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US State to Display Ten Commandments in Classrooms

Louisiana governor signs bill requiring Ten Commandments in schools, ACLU plans to challenge in court for violating church-state separation.

The governor of Louisiana recently signed a bill that has sparked controversy and reignited the debate over the separation of church and state in the United States. This legislation mandates that the Ten Commandments be displayed in every public school classroom in the conservative state, starting in 2025. Governor Jeff Landry, a Republican, emphasized the importance of respecting the rule of law by starting from the original law given by Moses.

The bill requires the biblical text to be displayed in a large, easily readable font as a poster or framed document. However, the American Civil Liberties Union (ACLU) has indicated that it will take the case to court, arguing that the law violates the separation of church and state and is unconstitutional. The First Amendment of the US Constitution prohibits the establishment of a national religion or the preference of one religion over another.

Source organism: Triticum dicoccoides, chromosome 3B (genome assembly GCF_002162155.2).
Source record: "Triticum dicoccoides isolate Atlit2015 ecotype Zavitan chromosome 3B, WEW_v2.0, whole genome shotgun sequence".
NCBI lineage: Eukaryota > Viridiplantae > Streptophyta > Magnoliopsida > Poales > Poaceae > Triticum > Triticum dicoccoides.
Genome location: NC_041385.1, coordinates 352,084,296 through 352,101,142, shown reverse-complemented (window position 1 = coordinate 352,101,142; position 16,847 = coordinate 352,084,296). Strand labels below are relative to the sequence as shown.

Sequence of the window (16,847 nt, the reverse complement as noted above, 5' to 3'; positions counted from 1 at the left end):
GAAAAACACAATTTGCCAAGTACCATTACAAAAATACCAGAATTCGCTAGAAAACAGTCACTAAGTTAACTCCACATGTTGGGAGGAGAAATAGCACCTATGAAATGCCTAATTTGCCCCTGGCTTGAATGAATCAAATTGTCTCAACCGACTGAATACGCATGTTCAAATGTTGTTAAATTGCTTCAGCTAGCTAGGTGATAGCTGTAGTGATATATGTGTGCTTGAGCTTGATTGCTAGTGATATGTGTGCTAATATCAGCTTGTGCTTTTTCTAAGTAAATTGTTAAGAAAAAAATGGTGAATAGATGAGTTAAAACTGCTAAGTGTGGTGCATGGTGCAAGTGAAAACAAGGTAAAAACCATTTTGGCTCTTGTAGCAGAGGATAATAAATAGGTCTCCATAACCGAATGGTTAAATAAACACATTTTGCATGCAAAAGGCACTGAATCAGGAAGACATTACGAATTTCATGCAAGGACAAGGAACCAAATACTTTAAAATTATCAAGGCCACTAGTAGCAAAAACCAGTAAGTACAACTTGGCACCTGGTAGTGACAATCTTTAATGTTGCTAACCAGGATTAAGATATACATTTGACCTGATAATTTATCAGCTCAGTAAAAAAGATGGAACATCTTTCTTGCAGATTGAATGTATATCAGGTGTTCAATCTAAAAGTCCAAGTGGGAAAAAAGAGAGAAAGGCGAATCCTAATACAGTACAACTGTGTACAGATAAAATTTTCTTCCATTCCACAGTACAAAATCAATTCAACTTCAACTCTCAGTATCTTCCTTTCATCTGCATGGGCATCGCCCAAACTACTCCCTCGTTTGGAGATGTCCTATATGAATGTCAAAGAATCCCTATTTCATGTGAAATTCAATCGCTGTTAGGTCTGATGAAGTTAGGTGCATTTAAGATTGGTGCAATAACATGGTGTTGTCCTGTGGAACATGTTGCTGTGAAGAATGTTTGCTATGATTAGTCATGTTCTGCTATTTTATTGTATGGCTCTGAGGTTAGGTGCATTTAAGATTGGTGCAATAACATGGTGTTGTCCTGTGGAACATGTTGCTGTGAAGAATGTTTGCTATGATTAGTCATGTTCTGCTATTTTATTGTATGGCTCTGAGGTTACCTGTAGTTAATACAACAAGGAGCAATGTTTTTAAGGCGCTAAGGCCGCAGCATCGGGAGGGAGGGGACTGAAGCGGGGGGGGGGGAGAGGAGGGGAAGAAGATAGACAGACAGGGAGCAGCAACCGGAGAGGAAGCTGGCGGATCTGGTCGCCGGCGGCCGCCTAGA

This legislation, known as HB 71, is the first of its kind to be signed into law, although similar bills have been proposed in other states within the US "Bible Belt." The ACLU's response to this bill highlights the ongoing debate over the intersection of religion and public education in America.

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